Regarding perceived gender expression, adolescents who were equally feminine and masculine encompassed the largest group of TGNC teenagers (assigned male sex = 29.3%; assigned female sex = 41.2%). The effect of perceived gender on health status was significant for students who identified as TGNC and were assigned male sex at birth (P < .001). This difference was statistically significant for at least two groups regarding general health and long-term mental health concerns.

For those assigned male sex at birth, poor general health was most frequently reported by those who perceived themselves as equally masculine or feminine (49.2%) or somewhat masculine (57.5%). These rates were high compared with those who identified as very masculine (32.1%). Those who identified as anything other than very masculine were more likely to have long-term mental health concerns (range = 40.7%-45.7%).

Those who were assigned female sex at birth were significantly more likely to have general health concerns if they perceived themselves as somewhat feminine (69.5%), equally feminine and masculine (70.4%) or somewhat masculine (71.7%). More than half of teenagers assigned female sex at birth who perceived themselves as very feminine reported poor health (54.0%). Similar to those assigned male sex at birth, those assigned female sex with any gender expression other than very feminine were more likely to have long-term mental health concerns (range = 68.1%-76.7%).

“When health care providers do have the opportunity to work with TGNC adolescents, it is important to ask them about these health risks as well as barriers they experience in terms of accessing, utilizing and receiving competent and quality care,” Rider said. “It is especially important for health care providers to also identify and refer to appropriate follow-up care when necessary. These are some of the ways health care providers can bolster wellness within this community.” – by Katherine Bortz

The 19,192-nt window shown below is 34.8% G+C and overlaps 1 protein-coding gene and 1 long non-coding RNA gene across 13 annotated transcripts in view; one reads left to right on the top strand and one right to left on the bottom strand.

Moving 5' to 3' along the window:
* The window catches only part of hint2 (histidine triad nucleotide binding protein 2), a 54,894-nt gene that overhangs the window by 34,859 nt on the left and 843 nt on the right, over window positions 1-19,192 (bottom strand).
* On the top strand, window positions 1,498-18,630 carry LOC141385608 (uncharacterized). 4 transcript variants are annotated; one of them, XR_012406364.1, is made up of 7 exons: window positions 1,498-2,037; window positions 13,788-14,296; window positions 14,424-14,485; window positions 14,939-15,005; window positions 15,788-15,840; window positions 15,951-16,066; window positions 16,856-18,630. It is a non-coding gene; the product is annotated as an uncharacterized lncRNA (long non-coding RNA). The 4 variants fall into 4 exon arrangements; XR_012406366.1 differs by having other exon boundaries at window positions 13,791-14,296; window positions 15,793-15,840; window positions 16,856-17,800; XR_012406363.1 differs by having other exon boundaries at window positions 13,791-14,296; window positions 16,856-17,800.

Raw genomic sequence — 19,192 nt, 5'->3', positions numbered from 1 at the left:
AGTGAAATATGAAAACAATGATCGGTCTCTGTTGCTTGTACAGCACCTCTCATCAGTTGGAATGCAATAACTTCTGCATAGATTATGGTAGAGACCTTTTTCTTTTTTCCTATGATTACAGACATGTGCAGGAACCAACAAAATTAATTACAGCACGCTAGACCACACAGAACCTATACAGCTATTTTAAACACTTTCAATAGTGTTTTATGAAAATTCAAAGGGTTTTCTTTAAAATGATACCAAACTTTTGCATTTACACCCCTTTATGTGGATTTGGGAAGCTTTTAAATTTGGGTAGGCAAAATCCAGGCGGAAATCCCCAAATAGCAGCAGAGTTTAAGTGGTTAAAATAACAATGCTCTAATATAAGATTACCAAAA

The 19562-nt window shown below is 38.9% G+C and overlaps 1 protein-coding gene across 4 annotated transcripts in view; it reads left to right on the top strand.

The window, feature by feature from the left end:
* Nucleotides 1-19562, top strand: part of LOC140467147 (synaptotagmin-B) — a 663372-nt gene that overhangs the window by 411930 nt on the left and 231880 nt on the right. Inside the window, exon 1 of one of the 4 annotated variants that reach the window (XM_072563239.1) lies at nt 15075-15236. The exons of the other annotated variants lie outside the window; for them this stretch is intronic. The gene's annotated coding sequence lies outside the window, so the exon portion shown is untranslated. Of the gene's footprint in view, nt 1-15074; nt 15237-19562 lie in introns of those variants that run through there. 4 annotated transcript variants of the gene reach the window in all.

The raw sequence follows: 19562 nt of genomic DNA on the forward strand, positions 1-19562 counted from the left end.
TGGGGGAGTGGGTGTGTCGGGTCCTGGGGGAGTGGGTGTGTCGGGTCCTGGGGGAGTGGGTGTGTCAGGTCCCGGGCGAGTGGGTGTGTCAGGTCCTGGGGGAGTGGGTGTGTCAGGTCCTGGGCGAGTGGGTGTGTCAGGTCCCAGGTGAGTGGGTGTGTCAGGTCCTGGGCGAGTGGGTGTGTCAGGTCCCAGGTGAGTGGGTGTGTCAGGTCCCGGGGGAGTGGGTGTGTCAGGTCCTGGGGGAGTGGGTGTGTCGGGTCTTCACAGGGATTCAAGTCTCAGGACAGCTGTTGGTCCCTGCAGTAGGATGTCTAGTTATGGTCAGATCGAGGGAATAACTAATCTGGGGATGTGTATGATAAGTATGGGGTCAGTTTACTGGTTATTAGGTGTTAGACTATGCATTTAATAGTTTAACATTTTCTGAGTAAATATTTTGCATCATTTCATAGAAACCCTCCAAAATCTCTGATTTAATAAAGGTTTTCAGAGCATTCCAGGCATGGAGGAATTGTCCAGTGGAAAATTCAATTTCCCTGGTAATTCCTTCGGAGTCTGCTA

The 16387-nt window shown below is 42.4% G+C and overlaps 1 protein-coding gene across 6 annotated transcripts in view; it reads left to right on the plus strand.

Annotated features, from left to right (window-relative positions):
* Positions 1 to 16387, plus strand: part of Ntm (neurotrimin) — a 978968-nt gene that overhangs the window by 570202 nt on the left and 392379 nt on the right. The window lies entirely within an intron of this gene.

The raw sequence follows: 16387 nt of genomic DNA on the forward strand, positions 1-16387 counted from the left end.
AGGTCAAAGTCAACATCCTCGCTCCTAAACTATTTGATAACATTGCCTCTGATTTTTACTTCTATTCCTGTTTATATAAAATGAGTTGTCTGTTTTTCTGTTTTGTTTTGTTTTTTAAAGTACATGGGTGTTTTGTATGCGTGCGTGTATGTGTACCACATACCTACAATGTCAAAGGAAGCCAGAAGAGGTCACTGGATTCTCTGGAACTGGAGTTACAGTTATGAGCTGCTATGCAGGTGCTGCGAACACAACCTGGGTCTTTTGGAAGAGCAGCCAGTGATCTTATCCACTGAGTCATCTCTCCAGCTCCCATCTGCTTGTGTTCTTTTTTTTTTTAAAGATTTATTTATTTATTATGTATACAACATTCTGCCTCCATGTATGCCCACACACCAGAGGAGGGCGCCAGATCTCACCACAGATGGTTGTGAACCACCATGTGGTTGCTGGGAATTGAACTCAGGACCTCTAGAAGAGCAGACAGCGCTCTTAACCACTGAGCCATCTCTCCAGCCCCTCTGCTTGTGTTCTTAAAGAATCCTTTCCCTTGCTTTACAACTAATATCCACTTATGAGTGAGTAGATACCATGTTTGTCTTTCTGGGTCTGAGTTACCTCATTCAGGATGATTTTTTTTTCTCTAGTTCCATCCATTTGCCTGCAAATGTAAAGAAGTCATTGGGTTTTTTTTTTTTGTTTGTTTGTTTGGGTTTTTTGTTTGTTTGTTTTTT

Disclosure: The authors report no relevant financial disclosures.

Nic Rider

Teenagers who identify as transgender and gender nonconforming are more likely to report poorer physical and mental health than those who identify as cisgender, with less use of preventive health care measures, according to findings published in Pediatrics.

Additionally, perceptions of health were varied based on perceived gender expression of these students, with the largest representation of students reporting a gender perception of equally masculine and feminine.

“Some of our previous research indicates that, when compared to cisgender youth, [transgender and gender nonconforming (TGNC)] adolescents report experiencing higher rates of bullying and subsequently higher rates of emotional distress and substance use following from these incidents,” Nic Rider, PhD, from the Program in Human Sexuality in the department of family medicine and community health at the University of Minnesota, Minneapolis, told Infectious Diseases in Children.

These health outcomes may also be a result of negative experiences such as discrimination and other interactions that do not affirm their gender identities and expressions, which other studies indicate does happen in health care settings,” Rider continued.